Image of the League of Legends World Championship from lolesports.com.

Politics, Sports, and the ‘League of Legends’ World Championship

The closer eSports comes to mirroring real world sports, the more we’ll see the truly political components of eSports.

At the League of Legends World Championship group stages event in San Francisco last weekend, I worried a staff member with my sign. On a white board in bright pink and red marker, I had written the phrase “WAKE UP EU!” The person managing the sign-desk asked if “EU” stood for “European Union”, which it did — in a sense. “There are no political signs allowed,” she told me.

Of course it wasn’t a politically charged message, even though I love the idea of using a competitive eSports event as a venue for sending out a hilarious vague treatise on Brexit. It was meant, instead, as a rallying cry for the European teams competing in the event. The three teams from the region (H2K, G2, and Splyce) have lost seven of their eight collective games so far. Worlds matches have nothing to do with politics… mostly. Well, at least not explicitly.

The closer eSports comes to mirroring real world sports, the more we’ll see the truly political components of eSports. Traditional sports have long and complex ties with politics of all sorts, and you can already see these strands in their digital counterparts.

Baseball, perhaps the most American sport, traces close connections to the US military — at least going back as far as World War II. The home plate has also been the home of culture wars. If you’ve been to any baseball games that sung “God Bless America” during the seventh-inning stretch (most common on Sundays and during Yankee’s games), you experienced the lingering cultural repercussions of post-9/11 America. After the attacks, baseball as an American pastime became a cultural representation of our nation in relation to global terrorism.

This isn’t an attack on the expression of national pride and honor at sporting events, but it’s silly to think that sports (and by extension eSports) can ever be politics free. Even the very makeup of our “American” baseball teams are political in nature. It’s always deliciously ironic when you hear the national anthem at baseball games when well over a quarter of athletes are foreign born (27.5 percent in 2016).

The presence of foreign talent in America is more than some “American Dream” narrative about perfect immigrants. Much of foreign-born baseball talent comes from Latin America and the Caribbean. The Dominican Republic led this year’s roster, followed by Venezuela and Cuba. These countries have excellent baseball players, yes. They also have lax regulations for player recruitment. The reason that you see so many Hispanic-sounding names in baseball is partially because it has been cheap to develop, recruit, and yes, exploit, Latin American talent. Yep, baseball truly is as American as predatory labor practices.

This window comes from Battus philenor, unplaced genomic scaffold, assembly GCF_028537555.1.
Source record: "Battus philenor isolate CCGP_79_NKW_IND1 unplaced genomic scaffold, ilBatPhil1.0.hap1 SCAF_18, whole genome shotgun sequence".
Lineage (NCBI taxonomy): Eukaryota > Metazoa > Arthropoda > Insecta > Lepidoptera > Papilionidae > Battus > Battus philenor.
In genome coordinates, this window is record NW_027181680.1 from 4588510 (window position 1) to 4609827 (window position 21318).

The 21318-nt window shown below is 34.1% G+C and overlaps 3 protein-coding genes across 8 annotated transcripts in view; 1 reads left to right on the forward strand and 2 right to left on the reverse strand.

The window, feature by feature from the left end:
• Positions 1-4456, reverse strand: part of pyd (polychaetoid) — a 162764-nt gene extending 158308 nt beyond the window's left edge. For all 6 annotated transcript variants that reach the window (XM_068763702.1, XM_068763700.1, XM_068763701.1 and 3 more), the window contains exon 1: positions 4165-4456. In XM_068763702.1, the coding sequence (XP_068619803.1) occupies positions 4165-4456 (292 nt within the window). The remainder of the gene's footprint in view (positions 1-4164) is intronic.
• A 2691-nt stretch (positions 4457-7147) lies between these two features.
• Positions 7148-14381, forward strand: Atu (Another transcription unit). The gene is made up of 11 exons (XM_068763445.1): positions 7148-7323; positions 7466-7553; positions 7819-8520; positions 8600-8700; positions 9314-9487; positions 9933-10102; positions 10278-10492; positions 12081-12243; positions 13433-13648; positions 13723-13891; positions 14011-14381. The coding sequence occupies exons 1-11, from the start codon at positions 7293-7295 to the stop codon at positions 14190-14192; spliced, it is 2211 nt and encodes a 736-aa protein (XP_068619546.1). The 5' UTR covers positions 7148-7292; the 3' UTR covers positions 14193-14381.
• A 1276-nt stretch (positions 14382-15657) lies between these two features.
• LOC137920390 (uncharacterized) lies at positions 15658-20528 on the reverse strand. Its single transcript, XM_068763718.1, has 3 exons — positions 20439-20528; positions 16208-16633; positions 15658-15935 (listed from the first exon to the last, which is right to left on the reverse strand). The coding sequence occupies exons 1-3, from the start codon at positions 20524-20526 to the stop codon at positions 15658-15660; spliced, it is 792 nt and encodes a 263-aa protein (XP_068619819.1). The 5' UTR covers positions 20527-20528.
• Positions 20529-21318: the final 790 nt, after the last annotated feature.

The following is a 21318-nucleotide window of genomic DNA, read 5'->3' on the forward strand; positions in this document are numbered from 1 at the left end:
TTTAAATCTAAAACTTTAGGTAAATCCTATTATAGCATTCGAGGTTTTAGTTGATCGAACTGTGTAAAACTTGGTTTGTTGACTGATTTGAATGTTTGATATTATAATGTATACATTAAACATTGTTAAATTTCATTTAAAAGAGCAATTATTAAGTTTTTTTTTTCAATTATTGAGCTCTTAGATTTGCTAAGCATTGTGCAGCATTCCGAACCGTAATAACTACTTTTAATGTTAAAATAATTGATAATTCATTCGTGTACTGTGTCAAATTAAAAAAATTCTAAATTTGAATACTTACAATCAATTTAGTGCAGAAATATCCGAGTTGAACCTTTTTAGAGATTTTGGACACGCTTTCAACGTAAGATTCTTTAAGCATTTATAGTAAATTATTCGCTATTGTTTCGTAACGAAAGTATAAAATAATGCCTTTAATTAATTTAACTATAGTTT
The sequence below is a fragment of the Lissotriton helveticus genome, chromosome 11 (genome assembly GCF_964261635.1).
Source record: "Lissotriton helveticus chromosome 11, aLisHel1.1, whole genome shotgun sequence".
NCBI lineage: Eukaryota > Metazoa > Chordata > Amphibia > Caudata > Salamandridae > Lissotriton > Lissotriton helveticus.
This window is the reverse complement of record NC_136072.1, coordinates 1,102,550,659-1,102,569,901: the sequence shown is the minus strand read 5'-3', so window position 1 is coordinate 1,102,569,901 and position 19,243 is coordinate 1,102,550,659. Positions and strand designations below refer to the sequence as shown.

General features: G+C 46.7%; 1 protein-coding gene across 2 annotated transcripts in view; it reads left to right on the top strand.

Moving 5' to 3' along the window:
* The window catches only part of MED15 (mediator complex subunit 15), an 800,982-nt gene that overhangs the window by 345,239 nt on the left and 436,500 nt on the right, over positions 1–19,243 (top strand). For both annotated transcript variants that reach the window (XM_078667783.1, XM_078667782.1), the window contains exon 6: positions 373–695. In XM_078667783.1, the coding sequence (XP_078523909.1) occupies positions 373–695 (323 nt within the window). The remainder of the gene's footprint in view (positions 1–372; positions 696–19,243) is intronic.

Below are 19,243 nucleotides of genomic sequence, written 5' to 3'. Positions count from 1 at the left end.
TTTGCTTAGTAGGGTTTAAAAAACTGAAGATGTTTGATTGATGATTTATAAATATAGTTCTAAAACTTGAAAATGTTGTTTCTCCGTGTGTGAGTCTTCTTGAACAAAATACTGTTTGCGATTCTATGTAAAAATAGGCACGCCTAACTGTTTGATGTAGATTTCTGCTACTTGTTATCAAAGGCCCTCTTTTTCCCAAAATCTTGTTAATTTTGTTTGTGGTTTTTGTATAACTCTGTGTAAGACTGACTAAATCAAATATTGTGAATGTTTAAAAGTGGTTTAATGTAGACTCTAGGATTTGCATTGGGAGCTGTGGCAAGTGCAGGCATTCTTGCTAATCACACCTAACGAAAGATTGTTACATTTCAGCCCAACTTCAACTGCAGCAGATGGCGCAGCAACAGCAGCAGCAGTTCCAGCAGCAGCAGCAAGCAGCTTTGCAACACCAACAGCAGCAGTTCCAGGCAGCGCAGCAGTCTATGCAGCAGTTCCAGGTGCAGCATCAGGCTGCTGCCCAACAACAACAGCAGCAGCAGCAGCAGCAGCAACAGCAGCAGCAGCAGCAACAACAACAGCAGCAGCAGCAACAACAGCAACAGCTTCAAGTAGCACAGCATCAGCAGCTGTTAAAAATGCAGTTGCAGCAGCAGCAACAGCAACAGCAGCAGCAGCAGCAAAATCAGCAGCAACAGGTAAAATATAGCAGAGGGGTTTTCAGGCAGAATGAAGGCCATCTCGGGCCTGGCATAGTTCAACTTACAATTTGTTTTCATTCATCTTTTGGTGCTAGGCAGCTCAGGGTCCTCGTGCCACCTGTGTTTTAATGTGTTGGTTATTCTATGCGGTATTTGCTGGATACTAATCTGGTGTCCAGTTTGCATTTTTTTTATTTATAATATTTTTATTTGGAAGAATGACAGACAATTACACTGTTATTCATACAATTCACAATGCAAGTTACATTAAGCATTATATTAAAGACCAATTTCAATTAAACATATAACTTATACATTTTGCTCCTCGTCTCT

We can see some mirrors in the way that Korean eSports athletes are over represented in North American and European professional teams. As a result, Riot Games has created an “Interregional Movement Policy”. This rule requires all teams competing in the World Championship to be composed of a majority of members who meet a local residency requirement. Foreign talent are not exploited to the same degree that we find in, say, shady baseball recruitment practices, but League of Legends has seen a number of controversies, such as LMQ’s ownership debacle.

Regardless, eSports fandom certainly has its fair share of somewhat harmless fan-inspired nationalism. At the live event that I attended, one North American fan walked around in a massive American flag top hat, long American flag hanging from his back like a cloak.

League of Legends fandom has its own strange relationships with the regions and countries that players are from. This is why Albus NoX Luna’s recent victories are so significant. The entirely Russian team doesn’t fit into the current regional structure in the same way as the rest of the teams. They have no imported talent, and as support player Likkrit described in a recent interview, the team is far more poor than their competitors. Their victories add an economic narrative to the eSports events, something not discussed nearly enough among the fans.

I’m inclined to agree with Riot’s ban on political signs at Worlds. eSports is political enough as it is. Still, how would they react if eSports had its very own Colin Kaepernick? Really, it’s only a matter of time. While I enjoy the nascent charge of political energy in eSports, I’ll hold up the only sign that I can: “WAKE UP EU!” Seriously G2, get out of that slump.